Last Friday marked my thirty-second year on this planet.
32 is to birthday’s what Harvey Weinstein is to a feminist book club; uninvited, unwanted and ignored to the greatest possible extent.
My friends weren’t going to throw a surprise party for such an innocuous occasion, and I wasn’t about to drop a week’s wages on a three-star meal. So, I resigned myself to a chicken madras, lamb biriyani and Netflix without the chill (third trimester…).
However, last Friday also happened to be the opening night of Theo Mistral, the first Hong Kong outpost of the renowned British chef, Theo Randall.
Lauded as perhaps the UK’s finest Italian chef, Randall was Head Chef and Partner at The River Café (a favourite of Chelsea yummy mummies and celebrities, alike) before opening his eponymous Michelin-starred restaurant in the InterContinental Park Lane.
So, I persuaded Mrs A to don a nice frock and we headed to that brutalist bastion of Hong Kong faux-luxury, the InterContinental Kowloon.
Upon entering, I was expecting to be directed to a prominent setting within the building, “second on the left, past the businessman and his two Russian ‘girlfriends’ but before Alain Ducasse”. Instead the concierge gave a light chuckle, “you want the Intercontinental Grand Stanford”. We were in the wrong hotel. I’d assumed that the man who had mentored Jamie Oliver to prominence would be in the InterCon’s flagship hotel. The property containing the Theo Mistral was in fact, thirteen minutes’ walk away towards the less salubrious end of TST East.
When we finally arrived, and descended to the windowless bowls of the hotel basement, we were greeted with a bustling and cheerful atmosphere.
Mistral offers a wide range of neo-classical Italian dishes, from pappardelle to pizza picante. The design of the menu itself – a laminated A3 sheet – was at odds to the price of the dishes. With a ribeye at $578 and Margherita pizza at $178, the prices were pretty punchy.
We therefore made sure we had our fill of the free bread basket. The breadstick was very good, with a strong sesame flavour and the chewy consistency of a Jewish bagel. The focaccia offered a nice contrast, being of a softer, more tender crumb. With a twist of salt and large slug of the very good extra virgin olive oil, both breads provided a most hospitable start to our meal.
We then moved onto an antipasti board. This contained prosciutto, roasted sweet red pepper bruschetta and a pair of Parma wrapped asparagus spears, all of which were perfectly delectable. The burratta should have been the star of the dish. Although it oozed with a lusciously milky consistency, it lacked the sweet and savoury depth of flavour you’d expect.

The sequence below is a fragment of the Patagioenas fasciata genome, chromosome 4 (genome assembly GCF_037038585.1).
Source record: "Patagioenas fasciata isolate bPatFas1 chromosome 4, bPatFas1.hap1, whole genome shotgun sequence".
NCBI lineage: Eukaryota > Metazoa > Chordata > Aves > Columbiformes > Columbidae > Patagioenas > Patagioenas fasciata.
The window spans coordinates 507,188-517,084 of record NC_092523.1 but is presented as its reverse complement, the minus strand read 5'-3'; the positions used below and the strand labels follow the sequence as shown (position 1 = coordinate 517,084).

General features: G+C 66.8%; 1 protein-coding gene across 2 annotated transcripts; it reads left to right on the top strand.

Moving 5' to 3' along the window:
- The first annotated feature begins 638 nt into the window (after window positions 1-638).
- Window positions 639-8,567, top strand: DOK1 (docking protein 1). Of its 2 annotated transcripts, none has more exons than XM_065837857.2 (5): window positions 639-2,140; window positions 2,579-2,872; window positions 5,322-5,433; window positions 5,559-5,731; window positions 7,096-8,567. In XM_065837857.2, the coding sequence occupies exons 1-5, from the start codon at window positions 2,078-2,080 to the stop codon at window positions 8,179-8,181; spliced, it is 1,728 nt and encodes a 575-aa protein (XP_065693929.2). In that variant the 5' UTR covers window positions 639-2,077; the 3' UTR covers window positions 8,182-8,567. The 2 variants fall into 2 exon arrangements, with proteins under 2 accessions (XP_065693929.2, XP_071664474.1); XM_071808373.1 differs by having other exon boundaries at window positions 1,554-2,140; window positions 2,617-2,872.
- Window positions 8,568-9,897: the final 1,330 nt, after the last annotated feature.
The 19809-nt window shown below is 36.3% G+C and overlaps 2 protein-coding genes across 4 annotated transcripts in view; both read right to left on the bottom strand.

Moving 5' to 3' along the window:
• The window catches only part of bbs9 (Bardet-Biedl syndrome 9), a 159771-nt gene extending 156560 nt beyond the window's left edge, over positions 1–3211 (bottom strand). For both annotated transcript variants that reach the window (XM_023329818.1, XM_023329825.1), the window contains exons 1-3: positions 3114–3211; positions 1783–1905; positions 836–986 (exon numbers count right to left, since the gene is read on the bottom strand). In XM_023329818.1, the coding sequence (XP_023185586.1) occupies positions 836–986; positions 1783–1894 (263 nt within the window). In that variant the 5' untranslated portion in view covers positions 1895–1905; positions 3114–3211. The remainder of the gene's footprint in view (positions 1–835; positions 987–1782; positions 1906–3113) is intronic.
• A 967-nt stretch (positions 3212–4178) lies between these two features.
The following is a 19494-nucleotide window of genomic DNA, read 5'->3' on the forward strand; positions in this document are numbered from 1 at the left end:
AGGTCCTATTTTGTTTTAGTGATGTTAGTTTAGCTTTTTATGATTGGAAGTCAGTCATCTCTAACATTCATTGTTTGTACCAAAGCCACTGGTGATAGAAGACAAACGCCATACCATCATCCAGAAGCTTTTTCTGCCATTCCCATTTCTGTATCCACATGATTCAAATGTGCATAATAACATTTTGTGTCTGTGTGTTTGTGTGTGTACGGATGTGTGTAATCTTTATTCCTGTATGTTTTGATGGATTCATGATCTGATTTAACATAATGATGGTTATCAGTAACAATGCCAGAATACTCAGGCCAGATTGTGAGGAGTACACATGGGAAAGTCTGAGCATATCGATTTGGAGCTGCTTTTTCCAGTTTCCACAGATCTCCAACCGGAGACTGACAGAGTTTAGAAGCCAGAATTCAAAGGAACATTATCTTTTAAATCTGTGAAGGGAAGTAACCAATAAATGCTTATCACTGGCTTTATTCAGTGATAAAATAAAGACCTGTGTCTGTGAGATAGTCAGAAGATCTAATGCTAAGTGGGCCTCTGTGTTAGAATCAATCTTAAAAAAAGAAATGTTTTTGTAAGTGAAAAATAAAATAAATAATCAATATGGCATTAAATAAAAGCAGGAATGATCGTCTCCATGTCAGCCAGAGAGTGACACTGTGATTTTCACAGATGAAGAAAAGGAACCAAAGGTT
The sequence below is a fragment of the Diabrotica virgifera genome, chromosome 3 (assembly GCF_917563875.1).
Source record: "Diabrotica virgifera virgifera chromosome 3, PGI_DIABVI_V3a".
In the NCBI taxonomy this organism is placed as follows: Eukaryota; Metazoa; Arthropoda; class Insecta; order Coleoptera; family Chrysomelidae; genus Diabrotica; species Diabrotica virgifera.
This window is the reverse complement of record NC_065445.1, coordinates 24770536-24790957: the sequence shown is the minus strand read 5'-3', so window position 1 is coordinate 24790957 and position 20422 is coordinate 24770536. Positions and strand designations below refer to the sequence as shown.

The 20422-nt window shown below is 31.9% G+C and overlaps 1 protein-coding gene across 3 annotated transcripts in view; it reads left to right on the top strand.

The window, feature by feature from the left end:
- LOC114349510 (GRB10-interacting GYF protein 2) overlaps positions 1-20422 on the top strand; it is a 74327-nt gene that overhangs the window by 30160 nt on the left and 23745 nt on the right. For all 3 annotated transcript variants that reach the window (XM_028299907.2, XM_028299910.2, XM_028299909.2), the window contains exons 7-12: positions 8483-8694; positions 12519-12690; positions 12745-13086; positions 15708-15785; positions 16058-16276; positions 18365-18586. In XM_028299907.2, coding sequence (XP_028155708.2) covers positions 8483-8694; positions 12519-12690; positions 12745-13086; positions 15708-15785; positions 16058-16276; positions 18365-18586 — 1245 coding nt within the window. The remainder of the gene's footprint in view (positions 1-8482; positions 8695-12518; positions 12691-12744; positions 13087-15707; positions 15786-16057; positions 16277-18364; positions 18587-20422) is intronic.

We also ordered the Sformato Di Fontina e Romansco (or baked cheese soufflé to you and I). I had high hopes. The cheese soufflé at La Gavroche is the finest thing I’ve ever eaten, defying the laws of physics, chemistry and theology, to create a Gruyère flavoured cloud. Randall’s is a little different, but not without merit. The texture is more akin to a muffin, both crumby and bouncy. An iron-rich sauce of cream, fontina and spinach provided an opulent moat around which the stumpy soufflé perched.
Randall is not the first British chef attempting to crack Hong Kong. But, unlike Messrs Ramsey and Oliver, Randall cannot rest upon his fame (he doesn’t have a lot of it). Instead he must rely on talent and technique. There is no better test of talent and technique than pasta. I’ve lamented the dismal display that is Hong Kong pasta in the past so we ordered two pasta dishes to put the talent and technique to the test.
My pappardelle was a little lacklustre. The flavour was there and the pasta was well cooked, with both the requisite bite and slipperiness. But, the dish really needed a more generous helping of the sloppy slow cooked beef.
The dish of the day was Mrs A’s Cappelletti Di Vitello, a bowl of rich, earthy, moreish morsels. Five plump ravioli were full to bursting with veal and pancetta and coated in a porcini sauce. It was as a fine a pasta dish as I’ve had in Honkers.
While we ate, Randal worked the room, charming the bored businessmen and British diplomats that occupied the tables. As affable as he appeared, I wish he had remained in the kitchen. Without guidance from a fatherly figure, the bastard child Mistral, could easy slip into wayward habits and a life of disrepute. I’m not entirely sure of the nature of Randal’s licensing agreement, but the ‘consulting arrangements’ of other English chefs should act as a cautionary tale.
For dessert, I ordered the seasonal sorbets. I expected multicolours and a tuile or two. Apparently only lemons are in season, as I received just two castrated balls of yellowy sorbet. In more ways than one, this left a very sour taste in my mouth. I’ve been self-flagellating ever since as punishment for not ordering Randall’s signature Amalfi Lemon Tart.
Having a chef of the calibre of Theo Randall adds cache to an otherwise unremarkable business hotel. However, the best hotel restaurants are not hotel restaurants, they are restaurants that happen to be in hotels. Theo Mistral has the potential to become the later. However, if it is to become a source of pride and profit much more refinement is needed.
How much? $1,483 for two
Where? Intercontinental Grand Stanford, East TST
Who goes? Businessmen and diplomats (at least on opening night)